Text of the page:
In a sign that nobody knows anything, least of all the people who run massive media organisations, the BBC has decided that BBC Three should be a proper linear channel after all.
This is awkward, as it took it off electronic programme guides (EPGs) in 2016, and by the time it returns from its online-only exodus in January 2022 there will have been a gap of almost six years. Six years is a long time in the life of a teenager whose future decades of brand loyalty the BBC was presumably trying to sew up.
It's the kind of eggy-faced about-turn that makes me long for a one-off special of W1A, the BBC Two comedy about the, er, BBC – not least because BBC Three's logo (written as II! against a hot pink background) looks like it was workshopped into being by W1A "head of brand" Siobhan Sharpe.
BBC Three is still only 18 years old, but its fate has long been intertwined with that of Irish talent. Back in its linear days, comedy series Pulling became the breakthrough vehicle for its co-writer and star Sharon Horgan, while cult drama Being Human featured Aidan Turner, Sinéad Keenan and Damien Molony in lead roles.
The British television industry’s proximity to the Irish one has been even clearer in BBC Three’s post-2016 life, with Normal People providing the obvious example. The Element Pictures series – the subject of Irish ministerial congratulations every time it is nominated for awards – was originally commissioned by BBC Three before securing support from like minds at US streaming service Hulu and becoming an on-demand hit during Lockdown 1.0.
An adaptation of Sally Rooney’s first novel, Conversations with Friends, is following a similar path, although we can but hope we are out of lockdown by the time it makes it to screens.
There are other instances, too, where working relationships between the Irish industry and BBC Three made a difference. The Young Offenders, a 2016 feature film about Cork teenagers by writer-director Peter Foott and Irish production company Vico Films, made a refreshingly good transition to television comedy when it was commissioned by BBC Three in 2017, though on this occasion the series was "in association with RTÉ", meaning RTÉ chipped in at the outset rather than simply acquiring it as it did with Normal People. Its third series was shown last summer.
BBC Three was also the home to Blindboy Undestroys the World, a five-part 2019 series that began with the satirist and podcaster “launching a fierce polemic on the nation’s housing system” – the UK housing system. (At the time, Blindboy tweeted that he would have “loved to focus on the Irish housing crisis, but RTÉ would have to ask me to make that, and they didn’t”.)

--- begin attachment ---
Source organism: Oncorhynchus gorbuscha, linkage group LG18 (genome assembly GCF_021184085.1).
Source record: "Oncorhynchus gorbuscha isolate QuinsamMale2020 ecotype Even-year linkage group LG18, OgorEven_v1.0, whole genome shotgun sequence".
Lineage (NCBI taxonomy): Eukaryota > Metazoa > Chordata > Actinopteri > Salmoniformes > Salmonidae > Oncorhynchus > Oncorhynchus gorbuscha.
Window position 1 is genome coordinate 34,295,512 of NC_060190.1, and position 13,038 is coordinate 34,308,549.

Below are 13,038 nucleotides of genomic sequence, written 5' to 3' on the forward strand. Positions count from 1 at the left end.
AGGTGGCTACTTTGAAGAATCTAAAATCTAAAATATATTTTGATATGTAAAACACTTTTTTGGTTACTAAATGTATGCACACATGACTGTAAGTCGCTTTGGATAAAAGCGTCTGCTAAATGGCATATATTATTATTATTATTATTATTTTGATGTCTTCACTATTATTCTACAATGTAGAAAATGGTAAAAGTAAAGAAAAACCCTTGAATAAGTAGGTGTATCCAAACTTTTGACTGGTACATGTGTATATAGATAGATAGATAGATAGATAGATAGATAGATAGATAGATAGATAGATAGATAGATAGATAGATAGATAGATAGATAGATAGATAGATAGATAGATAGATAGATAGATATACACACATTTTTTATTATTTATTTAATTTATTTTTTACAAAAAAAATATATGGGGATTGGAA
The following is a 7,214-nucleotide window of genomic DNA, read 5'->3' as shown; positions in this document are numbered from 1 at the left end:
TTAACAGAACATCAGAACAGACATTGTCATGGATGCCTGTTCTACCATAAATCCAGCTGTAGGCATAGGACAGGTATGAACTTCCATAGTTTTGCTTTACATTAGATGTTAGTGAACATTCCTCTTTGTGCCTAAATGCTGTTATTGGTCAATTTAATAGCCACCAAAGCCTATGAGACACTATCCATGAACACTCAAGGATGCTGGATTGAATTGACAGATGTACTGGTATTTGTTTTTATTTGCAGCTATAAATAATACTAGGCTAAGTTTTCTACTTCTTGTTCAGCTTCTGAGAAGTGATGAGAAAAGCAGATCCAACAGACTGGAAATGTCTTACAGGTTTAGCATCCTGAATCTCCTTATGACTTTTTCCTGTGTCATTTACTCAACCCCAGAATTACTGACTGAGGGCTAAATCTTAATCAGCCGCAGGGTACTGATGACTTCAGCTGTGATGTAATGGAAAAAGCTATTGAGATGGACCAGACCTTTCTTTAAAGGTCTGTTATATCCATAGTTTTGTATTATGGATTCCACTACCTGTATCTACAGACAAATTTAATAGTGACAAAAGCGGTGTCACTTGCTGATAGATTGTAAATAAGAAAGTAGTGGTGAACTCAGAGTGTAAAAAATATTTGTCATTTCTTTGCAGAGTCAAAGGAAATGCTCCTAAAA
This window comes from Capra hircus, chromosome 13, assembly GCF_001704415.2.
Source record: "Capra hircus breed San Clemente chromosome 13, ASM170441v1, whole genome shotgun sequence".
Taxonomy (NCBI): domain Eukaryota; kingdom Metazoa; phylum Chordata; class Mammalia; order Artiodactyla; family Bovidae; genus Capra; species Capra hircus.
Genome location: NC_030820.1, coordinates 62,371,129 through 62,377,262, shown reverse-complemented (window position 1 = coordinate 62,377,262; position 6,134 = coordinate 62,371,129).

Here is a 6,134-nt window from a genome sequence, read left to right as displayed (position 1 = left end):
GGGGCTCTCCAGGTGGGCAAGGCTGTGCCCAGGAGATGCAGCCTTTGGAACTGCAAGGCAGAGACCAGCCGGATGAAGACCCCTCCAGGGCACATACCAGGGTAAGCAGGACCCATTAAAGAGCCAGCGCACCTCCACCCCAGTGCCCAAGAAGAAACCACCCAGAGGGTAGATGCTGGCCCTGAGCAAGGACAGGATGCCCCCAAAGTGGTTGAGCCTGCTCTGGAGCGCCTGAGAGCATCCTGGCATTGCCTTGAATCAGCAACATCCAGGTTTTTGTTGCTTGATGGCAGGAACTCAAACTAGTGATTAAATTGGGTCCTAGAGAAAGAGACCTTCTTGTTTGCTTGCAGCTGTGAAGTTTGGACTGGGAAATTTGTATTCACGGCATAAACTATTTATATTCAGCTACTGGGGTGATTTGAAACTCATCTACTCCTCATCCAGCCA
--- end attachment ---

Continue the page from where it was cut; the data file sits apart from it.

Ironically, as all these intriguing commissions were happening, the online-only BBC Three wasn’t strictly available to viewers in the Republic, unless they did something fancy with a virtual private network (VPN), as a result of the BBC iPlayer’s continued non-availability outside the UK. Many BBC Three shows did pop up on “grown-up” BBC One or Two – with the W1A-ish blurb “BBC Three on BBC One” – but they didn’t all command high-profile slots like Normal People.
The BBC reversal, made under pressure from UK regulator Ofcom to better serve younger audiences, will hopefully see BBC Three reclaim a spot on the EPGs of pay-TV operators in the Irish market next year. I say hopefully because you don't have to be in its 16-34-year-old target audience to recognise a decent hit rate, while its backing of new comedy – Irish or otherwise – can hardly go amiss in these subdued times either.
In the meantime, the mistimed yanking of the channel in 2016 serves as a cautionary tale for broadcasters wondering when, if ever, the end might come for linear television. (“Absolutely not,” RTÉ director-general Dee Forbes said in 2019 when asked if RTÉ2 might be wound down.)
Taking BBC Three off linear was done in the main to save money, with the argument that younger audiences weren’t watching traditional channels anyway coming after.
For the BBC, the accounts balancing would have seemed a far more clear-cut exercise than it would for other broadcasters as it had no associated advertising stream to lose. Its move was still a mistake.
Even broadcasters such as Sky that are far less dependent on advertising for their overall revenues than the likes of ITV or even RTÉ continue to believe in the value of linear channels.
Sky is among the pay-TV operators to grant greater proximity to on-demand options with every interface redesign, while its broadcasting business has described overnight television ratings as “meaningless to us” given the extent to which audiences watch its content on-demand. However, Sky not only maintains its linear channels, it has launched four new ones since October 2019 (Crime, Comedy, Documentaries, Nature) and rebranded a fifth (the joint venture Sky History).
"The channels are the shop window. Why wouldn't you have them?" Sky UK and Ireland director of content Zai Bennett put it on a visit to Dublin in 2017, the year after BBC Three, the channel he used to run, went dark – a decision he thought was "a bit mad".
But with the drift to on-demand among younger viewers having accelerated since then, the jury must surely be out on whether the return of BBC Three as a linear channel will do much more than please older viewers – the audience old enough to have been excited by the concept of a “BBC Three” in the first place, yet still young enough to tolerate its exclamation marks.
Indeed, with the BBC admitting as far back as 2018 that 16-24-year-olds were consuming more Netflix than any of its television services, including the iPlayer, the bang of "two wrongs don't make a right" isn't too far away here.
The only sensible thing to do is recommission W1A immediately and let its cast talk it out.